A storm brings destruction. Lives and homes may be torn asunder. In that violent chaos, it is easy to forget that the very same storm broke the drought which threatened to starve the kingdom. It is easy to forget that the flood which drowned this year’s crops leaves behind good sediment that makes next year’s crops grow stronger. The destruction, the change, and the new hope that come from the storm are not its intent. It has no intent. One cannot question the whim of a storm. It does not choose where to strike. It simply follows the only path it can.

Some say that storms follow me wherever I roam, but they mistake me.

I am no harbinger of storms.

I am the storm.




I DM one campaign, and play in another. Kehani was created as my backup character in case Monty the Goblin dies, but she developed into something outside the tone of that campaign. Perhaps I’ll get a chance to play as her one day. For now, the closest I’ll get is sharing her backstory here, and hoping someone else appreciates her theme and relates the traditional DnD woes of having more character concepts than you have opportunities to play.


The Future Of This Blog

I have managed to keep my challenge of at least one post a month since November 2016. (Though arguably a 400 word Time Shaft piece might only count as half a post.) I am no longer committed to this post-rate, as it does not seem worthwhile to post a very rushed and very short piece on the 28th of each month. I will still be writing, and I will still aim to upload as frequently as possible, but I make no guarantee of once a month. The monthly uploads were primarily to prove to myself I could be consistent in my creative output. Whether or not I succeeded in that is up for debate but all that matters is I’m satisfied. I will still tell all my friends whenever a new story is uploaded, and there WILL be more. Jack Scrap, Time Shaft, and Close-Enoughism, particularly need follow up, and it will happen, but now I’m happy to write and upload as and when things are ready, rather than forcing myself to fit a needless challenge of how often I do so.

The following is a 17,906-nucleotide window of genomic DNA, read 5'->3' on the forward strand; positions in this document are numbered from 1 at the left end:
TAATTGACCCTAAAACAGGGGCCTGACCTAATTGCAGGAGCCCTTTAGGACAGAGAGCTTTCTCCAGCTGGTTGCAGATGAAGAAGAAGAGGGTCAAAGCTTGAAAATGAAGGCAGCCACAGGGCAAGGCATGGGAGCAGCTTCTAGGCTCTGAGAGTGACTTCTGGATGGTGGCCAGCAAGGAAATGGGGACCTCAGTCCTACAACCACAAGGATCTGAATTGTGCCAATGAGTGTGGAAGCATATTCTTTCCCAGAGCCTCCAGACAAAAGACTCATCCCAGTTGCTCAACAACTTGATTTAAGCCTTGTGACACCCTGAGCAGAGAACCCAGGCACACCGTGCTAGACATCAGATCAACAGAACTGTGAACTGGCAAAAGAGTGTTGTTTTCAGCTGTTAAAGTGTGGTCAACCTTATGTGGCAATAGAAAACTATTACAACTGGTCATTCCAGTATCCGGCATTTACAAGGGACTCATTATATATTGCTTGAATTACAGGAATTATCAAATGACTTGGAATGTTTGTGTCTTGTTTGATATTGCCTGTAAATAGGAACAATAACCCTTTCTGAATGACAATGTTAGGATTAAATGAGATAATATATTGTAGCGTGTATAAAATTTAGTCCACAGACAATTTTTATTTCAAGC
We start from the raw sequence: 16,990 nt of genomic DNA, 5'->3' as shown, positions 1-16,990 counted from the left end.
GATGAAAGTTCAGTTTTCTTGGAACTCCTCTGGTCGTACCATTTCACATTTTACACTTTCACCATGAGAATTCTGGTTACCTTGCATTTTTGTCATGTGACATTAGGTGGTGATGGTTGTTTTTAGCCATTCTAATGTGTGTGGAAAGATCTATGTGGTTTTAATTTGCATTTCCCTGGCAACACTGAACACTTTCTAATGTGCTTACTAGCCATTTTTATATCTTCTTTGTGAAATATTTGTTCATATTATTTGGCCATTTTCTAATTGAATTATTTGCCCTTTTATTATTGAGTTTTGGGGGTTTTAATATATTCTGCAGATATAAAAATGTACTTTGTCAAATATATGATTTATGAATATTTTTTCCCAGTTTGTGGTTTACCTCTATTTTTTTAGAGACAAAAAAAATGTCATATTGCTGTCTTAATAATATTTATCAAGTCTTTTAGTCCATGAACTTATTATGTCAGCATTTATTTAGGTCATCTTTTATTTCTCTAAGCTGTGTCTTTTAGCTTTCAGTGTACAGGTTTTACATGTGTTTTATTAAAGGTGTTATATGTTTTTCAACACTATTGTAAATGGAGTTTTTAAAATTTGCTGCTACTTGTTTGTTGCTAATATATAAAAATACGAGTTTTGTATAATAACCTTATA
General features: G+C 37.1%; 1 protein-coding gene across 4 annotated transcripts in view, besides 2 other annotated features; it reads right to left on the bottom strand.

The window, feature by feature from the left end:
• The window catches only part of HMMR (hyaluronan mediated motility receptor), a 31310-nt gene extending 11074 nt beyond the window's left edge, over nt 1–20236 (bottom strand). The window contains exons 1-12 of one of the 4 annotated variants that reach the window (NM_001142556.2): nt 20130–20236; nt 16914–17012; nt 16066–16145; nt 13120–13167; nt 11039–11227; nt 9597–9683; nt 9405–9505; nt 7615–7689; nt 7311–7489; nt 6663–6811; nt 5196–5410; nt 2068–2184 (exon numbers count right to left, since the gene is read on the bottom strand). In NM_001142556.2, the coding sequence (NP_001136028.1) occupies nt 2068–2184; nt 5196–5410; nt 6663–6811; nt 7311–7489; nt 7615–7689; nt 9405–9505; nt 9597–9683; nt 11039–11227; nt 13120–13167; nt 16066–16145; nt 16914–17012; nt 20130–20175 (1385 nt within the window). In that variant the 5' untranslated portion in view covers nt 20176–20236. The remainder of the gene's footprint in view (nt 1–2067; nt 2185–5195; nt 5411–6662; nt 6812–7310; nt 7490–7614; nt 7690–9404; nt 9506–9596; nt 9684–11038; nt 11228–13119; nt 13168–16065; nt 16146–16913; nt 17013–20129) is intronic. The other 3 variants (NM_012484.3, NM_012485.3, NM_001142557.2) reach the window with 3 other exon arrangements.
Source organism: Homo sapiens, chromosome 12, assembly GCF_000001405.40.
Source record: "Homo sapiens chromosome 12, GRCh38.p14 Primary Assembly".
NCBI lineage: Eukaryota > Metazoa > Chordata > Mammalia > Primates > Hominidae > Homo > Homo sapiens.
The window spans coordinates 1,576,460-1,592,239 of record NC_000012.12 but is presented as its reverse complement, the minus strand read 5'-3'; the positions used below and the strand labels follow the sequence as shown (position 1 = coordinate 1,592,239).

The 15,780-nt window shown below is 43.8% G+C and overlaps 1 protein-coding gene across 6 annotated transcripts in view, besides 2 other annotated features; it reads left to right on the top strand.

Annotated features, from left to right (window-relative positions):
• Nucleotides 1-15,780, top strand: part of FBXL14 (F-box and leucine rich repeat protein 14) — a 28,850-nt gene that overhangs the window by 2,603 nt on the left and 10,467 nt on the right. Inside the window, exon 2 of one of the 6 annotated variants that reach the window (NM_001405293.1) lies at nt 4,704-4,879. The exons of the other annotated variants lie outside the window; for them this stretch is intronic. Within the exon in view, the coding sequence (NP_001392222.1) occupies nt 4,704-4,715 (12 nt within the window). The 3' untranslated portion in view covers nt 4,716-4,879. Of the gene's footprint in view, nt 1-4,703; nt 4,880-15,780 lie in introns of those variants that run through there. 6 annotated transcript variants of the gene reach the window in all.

The other reason for this is that I have a new creative outlet now, working on a dungeons and dragons campaign due to start in a week. The hours I’ve spent world-building and plotting for this are perhaps even more satisfying than clicking the upload button here. Perhaps if anything notably funny or epic happens there I’ll have a small “DnD Highlights” section, but no promise on that – a lot of those things are only funny if you were at the table…

I’ll see y’all soon. Stay Chill.



Visits to my Local Time Shaft – 7

So I was at the duck pond by my secret laboratory recently… and something seemed strange about the ducks…

I was looking for a neutral signal to recalibrate one of my time-whack readers, and I thought “What’s more neutral than a duck?” However, the signal was anything but neutral. One duck in particular was emitting a very strange and distinctly unducklike pattern.  I detected a high peak, then a long empty bout of mid-level noise, and then another peak, over and over.